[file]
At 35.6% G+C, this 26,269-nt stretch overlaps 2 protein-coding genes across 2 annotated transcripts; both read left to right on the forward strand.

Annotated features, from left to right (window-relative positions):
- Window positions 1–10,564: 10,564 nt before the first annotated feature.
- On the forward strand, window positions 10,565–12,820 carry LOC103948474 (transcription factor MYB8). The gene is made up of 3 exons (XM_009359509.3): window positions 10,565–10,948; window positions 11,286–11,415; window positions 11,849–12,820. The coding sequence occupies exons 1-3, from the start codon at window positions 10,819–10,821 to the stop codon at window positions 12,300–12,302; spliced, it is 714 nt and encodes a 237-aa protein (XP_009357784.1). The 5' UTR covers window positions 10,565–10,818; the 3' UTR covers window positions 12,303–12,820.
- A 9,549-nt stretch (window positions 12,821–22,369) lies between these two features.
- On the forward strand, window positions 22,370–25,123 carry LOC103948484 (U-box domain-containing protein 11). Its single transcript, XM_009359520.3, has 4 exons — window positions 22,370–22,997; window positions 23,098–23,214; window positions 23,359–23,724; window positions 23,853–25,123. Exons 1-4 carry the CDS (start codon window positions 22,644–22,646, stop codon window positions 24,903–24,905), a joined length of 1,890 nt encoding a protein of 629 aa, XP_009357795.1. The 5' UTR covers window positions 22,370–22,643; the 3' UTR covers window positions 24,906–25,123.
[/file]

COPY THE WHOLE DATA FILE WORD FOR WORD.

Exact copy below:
At 35.6% G+C, this 26,269-nt stretch overlaps 2 protein-coding genes across 2 annotated transcripts; both read left to right on the forward strand.

Annotated features, from left to right (window-relative positions):
- Window positions 1–10,564: 10,564 nt before the first annotated feature.
- On the forward strand, window positions 10,565–12,820 carry LOC103948474 (transcription factor MYB8). The gene is made up of 3 exons (XM_009359509.3): window positions 10,565–10,948; window positions 11,286–11,415; window positions 11,849–12,820. The coding sequence occupies exons 1-3, from the start codon at window positions 10,819–10,821 to the stop codon at window positions 12,300–12,302; spliced, it is 714 nt and encodes a 237-aa protein (XP_009357784.1). The 5' UTR covers window positions 10,565–10,818; the 3' UTR covers window positions 12,303–12,820.
- A 9,549-nt stretch (window positions 12,821–22,369) lies between these two features.
- On the forward strand, window positions 22,370–25,123 carry LOC103948484 (U-box domain-containing protein 11). Its single transcript, XM_009359520.3, has 4 exons — window positions 22,370–22,997; window positions 23,098–23,214; window positions 23,359–23,724; window positions 23,853–25,123. Exons 1-4 carry the CDS (start codon window positions 22,644–22,646, stop codon window positions 24,903–24,905), a joined length of 1,890 nt encoding a protein of 629 aa, XP_009357795.1. The 5' UTR covers window positions 22,370–22,643; the 3' UTR covers window positions 24,906–25,123.